Genealogy and Epidemics

“Cases of ancestors disappearing from records frequently can be traced to dying during an epidemic or moving away from an affected area.”  This quote can be found on page 36 of History for Genealogists:  Using Chronological Time Lines to Find and Understand Your Ancestors, the revised edition with the 2016 addendum by Judy Jacobson.  I love this book.  It helps in so many areas.  But the one I am about to discuss is on epidemics.  I thought it would be pertinent considering the times we are presently experiencing.  The 1918-1919 Spanish flu pandemic killed 25 million people world wide. Now, this was not the first influenza epidemic, and it obviously isn’t the last, but the reason it was so deadly was the ability of the population to travel more rapidly than in the past.  Plus a large percentage of the world’s population was already on the move, due to WWI.  So knowing all this will help researchers understand why some of their family members migrated from one place to another.

Knowing these timelines helps in your research when you hit a brick wall.  Sometimes knowing the little things explain the questions.  For example, consumption victims were buried in separate cemeteries.  Plague victims were burned.  Searching for records would be difficult but knowing when major outbreaks occurred help the direction you need to look.  There were several major yellow fever outbreaks in the United States, particularly New Orleans, but also Philadelphia and Providence, Rhode Island.  These outbreaks determined future health and safety issues which were put in place by city governments.  It would also explain the lack of burial information if your are looking for a particular ancestor.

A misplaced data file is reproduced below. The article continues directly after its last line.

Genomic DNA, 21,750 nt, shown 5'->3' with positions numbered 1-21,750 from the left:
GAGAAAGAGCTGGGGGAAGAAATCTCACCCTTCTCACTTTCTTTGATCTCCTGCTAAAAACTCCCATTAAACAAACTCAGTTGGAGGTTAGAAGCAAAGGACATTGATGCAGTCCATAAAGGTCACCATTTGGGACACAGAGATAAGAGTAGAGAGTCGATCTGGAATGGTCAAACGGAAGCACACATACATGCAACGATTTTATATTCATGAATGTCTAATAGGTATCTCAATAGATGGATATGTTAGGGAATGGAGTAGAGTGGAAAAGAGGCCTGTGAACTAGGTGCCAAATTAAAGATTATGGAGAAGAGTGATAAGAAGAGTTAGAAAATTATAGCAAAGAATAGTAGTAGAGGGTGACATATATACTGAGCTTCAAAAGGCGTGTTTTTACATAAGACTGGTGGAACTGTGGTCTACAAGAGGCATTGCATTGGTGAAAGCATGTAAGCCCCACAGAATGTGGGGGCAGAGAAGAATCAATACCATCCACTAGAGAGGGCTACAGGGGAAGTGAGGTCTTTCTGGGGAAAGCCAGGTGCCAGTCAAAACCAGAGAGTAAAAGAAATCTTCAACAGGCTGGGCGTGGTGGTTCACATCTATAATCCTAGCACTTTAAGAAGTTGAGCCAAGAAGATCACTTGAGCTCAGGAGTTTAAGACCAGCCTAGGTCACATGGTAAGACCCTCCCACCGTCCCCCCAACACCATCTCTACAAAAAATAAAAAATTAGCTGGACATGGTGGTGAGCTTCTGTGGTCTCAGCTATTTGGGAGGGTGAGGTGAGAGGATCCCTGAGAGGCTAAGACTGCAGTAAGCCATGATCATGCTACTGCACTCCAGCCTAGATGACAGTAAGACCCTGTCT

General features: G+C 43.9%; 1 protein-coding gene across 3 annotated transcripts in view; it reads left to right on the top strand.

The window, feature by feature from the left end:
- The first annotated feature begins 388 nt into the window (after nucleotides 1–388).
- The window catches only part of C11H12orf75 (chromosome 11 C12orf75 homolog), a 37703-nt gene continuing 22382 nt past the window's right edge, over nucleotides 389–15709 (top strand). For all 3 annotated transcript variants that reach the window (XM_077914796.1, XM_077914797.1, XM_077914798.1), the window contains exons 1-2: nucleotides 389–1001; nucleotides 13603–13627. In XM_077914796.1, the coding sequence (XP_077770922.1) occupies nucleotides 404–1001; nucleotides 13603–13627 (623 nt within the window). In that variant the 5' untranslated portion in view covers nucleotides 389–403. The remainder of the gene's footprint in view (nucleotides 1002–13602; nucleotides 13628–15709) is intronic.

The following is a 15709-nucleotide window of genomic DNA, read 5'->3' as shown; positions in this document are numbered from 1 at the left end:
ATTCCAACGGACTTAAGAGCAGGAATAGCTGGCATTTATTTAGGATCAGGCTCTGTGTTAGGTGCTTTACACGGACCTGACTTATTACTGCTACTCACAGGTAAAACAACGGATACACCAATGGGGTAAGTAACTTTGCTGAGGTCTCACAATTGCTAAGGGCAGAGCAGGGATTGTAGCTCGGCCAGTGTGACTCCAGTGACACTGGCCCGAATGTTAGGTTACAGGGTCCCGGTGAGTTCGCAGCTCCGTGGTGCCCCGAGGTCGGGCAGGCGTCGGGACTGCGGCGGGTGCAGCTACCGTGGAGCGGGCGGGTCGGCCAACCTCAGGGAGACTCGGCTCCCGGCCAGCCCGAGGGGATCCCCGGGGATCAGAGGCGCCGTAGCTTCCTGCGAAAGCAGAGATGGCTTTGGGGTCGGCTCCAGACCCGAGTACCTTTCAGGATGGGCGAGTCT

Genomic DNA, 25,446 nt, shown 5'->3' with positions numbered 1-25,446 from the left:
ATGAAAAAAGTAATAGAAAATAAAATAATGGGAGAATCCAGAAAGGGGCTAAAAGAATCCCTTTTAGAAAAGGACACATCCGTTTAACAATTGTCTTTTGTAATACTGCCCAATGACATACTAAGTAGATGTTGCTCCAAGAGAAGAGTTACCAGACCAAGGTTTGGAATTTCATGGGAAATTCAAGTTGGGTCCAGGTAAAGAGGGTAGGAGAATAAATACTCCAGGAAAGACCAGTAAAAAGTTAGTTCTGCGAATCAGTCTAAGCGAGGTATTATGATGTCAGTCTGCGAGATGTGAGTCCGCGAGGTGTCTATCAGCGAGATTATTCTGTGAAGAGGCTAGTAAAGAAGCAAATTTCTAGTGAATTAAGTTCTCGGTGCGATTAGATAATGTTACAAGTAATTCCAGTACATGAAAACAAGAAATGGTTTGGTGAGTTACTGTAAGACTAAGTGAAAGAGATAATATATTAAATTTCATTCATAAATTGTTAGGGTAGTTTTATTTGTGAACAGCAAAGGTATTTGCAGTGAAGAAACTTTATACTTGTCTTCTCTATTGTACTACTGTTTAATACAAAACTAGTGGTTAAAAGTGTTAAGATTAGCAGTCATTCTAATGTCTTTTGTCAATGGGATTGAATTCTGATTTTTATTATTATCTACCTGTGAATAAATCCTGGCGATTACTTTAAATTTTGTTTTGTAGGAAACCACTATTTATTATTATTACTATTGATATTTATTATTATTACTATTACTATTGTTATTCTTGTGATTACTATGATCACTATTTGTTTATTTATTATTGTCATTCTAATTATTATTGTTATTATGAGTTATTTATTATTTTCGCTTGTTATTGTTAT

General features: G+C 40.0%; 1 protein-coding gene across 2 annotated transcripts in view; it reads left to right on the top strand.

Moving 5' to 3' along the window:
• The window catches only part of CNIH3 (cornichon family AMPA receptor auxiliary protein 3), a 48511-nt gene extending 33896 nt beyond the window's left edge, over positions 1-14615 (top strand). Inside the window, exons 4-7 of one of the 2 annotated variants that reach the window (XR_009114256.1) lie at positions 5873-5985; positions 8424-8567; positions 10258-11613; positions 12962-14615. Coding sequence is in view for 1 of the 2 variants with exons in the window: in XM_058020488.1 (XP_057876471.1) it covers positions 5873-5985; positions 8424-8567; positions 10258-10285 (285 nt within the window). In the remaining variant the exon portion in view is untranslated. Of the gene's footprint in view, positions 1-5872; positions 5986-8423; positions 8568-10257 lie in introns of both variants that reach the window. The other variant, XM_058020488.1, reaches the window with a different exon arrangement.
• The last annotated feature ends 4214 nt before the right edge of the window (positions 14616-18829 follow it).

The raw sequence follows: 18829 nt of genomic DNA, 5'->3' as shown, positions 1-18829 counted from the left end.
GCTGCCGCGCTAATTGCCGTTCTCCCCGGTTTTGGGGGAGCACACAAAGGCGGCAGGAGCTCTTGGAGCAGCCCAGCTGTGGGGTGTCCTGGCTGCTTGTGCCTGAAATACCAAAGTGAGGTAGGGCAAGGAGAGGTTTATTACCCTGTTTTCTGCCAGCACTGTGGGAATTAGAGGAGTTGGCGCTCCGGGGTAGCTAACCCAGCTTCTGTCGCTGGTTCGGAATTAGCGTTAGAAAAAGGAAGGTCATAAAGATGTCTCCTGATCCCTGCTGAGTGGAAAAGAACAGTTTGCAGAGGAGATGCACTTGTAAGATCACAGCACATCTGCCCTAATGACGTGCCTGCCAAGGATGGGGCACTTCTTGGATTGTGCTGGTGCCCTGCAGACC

This is all just a tip for anyone looking for that hard to find ancestor.  Consider what was happening at the time to explain where to begin your search.  Epidemics are not the only factors which influenced your ancestors–religious and political events also played roles in migrations.  For example, one of the greatest migrations was the Irish Potato Famine of 1847-1848 which sent Irishmen from their homeland to Great Britain and the United States.  But that is another topic which will be saved for another time.